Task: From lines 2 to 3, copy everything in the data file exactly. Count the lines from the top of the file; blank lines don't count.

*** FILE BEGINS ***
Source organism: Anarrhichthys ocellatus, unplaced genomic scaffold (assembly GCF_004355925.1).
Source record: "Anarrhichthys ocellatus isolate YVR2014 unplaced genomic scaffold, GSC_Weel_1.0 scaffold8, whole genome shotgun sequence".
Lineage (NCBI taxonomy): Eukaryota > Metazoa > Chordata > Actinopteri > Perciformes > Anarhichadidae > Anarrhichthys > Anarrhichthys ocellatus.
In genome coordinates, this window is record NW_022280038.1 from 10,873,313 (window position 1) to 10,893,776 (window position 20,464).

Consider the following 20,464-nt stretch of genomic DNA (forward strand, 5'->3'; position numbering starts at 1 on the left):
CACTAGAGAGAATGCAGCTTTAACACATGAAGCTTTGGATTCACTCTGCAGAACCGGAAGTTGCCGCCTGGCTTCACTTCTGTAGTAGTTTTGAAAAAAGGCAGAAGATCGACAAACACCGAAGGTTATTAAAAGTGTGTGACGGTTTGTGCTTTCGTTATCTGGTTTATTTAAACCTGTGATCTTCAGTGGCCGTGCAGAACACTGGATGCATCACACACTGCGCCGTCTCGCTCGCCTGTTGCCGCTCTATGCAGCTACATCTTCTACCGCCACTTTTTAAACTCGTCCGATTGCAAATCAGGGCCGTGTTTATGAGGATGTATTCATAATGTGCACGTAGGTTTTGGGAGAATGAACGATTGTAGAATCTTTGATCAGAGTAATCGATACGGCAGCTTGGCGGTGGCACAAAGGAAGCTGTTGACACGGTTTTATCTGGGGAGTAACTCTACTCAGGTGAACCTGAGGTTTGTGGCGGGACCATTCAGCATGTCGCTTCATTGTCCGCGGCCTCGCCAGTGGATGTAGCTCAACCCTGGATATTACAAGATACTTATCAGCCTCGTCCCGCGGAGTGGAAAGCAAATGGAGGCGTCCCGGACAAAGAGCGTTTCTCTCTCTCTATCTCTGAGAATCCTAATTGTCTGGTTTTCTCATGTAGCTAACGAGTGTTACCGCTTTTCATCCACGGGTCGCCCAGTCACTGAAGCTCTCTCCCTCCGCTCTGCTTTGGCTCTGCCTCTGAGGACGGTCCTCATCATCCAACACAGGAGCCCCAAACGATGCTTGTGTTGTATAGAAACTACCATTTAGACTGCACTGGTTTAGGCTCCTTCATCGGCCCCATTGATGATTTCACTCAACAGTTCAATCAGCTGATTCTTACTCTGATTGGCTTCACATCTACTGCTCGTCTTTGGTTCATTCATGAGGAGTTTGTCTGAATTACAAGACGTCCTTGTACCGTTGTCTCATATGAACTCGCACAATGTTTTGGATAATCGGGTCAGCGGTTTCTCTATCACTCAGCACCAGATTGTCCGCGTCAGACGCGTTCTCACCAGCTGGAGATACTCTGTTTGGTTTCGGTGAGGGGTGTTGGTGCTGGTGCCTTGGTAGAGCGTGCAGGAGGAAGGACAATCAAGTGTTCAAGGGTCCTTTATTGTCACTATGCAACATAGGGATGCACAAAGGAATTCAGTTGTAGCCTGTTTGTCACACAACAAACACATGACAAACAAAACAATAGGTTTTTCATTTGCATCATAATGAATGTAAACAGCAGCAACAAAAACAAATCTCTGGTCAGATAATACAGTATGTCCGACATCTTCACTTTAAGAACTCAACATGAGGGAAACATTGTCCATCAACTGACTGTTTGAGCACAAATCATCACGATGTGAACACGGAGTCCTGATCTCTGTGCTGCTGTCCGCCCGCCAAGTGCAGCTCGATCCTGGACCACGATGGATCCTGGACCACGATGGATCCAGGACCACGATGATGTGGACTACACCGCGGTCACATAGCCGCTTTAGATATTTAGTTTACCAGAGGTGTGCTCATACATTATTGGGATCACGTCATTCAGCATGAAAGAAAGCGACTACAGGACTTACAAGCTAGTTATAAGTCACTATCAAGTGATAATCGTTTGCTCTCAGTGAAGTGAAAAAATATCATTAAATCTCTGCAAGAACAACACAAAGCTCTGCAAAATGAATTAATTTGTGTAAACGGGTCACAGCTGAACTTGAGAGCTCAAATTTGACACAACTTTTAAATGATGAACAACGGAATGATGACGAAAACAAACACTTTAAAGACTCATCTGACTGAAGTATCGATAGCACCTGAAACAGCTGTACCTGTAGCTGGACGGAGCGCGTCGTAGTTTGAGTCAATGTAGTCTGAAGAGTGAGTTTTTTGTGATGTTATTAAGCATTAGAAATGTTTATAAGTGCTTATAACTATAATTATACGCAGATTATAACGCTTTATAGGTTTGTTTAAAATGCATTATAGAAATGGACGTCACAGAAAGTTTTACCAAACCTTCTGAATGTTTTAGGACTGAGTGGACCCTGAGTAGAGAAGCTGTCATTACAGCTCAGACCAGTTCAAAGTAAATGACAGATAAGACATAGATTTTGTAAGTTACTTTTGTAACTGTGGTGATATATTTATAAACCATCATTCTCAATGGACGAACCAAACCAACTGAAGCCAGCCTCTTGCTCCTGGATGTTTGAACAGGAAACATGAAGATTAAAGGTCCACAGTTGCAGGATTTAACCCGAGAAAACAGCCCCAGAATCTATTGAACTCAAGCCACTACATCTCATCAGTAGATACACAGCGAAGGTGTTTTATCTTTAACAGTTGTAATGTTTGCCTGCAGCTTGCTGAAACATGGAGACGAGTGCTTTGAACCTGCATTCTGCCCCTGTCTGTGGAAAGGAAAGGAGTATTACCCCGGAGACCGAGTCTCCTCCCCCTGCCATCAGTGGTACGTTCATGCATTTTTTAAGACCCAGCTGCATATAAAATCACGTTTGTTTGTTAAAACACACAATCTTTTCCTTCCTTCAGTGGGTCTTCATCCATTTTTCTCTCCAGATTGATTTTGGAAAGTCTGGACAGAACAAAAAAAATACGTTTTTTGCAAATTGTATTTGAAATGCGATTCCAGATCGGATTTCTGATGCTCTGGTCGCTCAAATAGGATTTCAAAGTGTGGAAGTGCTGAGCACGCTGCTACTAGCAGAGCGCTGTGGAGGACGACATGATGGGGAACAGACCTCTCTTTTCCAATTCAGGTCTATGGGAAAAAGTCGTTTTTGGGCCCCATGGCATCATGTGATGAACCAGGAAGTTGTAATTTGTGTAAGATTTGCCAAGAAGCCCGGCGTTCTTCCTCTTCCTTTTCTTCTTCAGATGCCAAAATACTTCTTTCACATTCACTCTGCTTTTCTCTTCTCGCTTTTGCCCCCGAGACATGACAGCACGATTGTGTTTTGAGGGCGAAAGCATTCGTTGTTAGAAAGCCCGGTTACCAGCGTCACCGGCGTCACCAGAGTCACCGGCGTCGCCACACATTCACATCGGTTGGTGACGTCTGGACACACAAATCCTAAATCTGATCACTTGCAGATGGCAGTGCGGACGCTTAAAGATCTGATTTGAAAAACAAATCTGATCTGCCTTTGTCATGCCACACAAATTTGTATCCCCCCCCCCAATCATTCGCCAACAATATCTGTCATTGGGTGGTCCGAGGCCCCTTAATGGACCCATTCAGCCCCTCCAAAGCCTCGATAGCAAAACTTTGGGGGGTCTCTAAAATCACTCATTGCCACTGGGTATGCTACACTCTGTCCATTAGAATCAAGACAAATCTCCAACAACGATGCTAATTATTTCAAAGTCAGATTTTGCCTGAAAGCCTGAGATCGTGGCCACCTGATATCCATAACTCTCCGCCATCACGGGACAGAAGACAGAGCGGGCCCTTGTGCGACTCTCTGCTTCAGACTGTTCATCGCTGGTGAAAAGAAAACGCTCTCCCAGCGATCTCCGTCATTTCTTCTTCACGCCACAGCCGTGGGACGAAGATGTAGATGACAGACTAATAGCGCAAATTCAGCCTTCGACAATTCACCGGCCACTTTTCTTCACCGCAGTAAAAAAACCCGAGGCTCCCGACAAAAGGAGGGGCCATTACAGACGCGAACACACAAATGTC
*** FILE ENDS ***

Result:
Source record: "Anarrhichthys ocellatus isolate YVR2014 unplaced genomic scaffold, GSC_Weel_1.0 scaffold8, whole genome shotgun sequence".
Lineage (NCBI taxonomy): Eukaryota > Metazoa > Chordata > Actinopteri > Perciformes > Anarhichadidae > Anarrhichthys > Anarrhichthys ocellatus.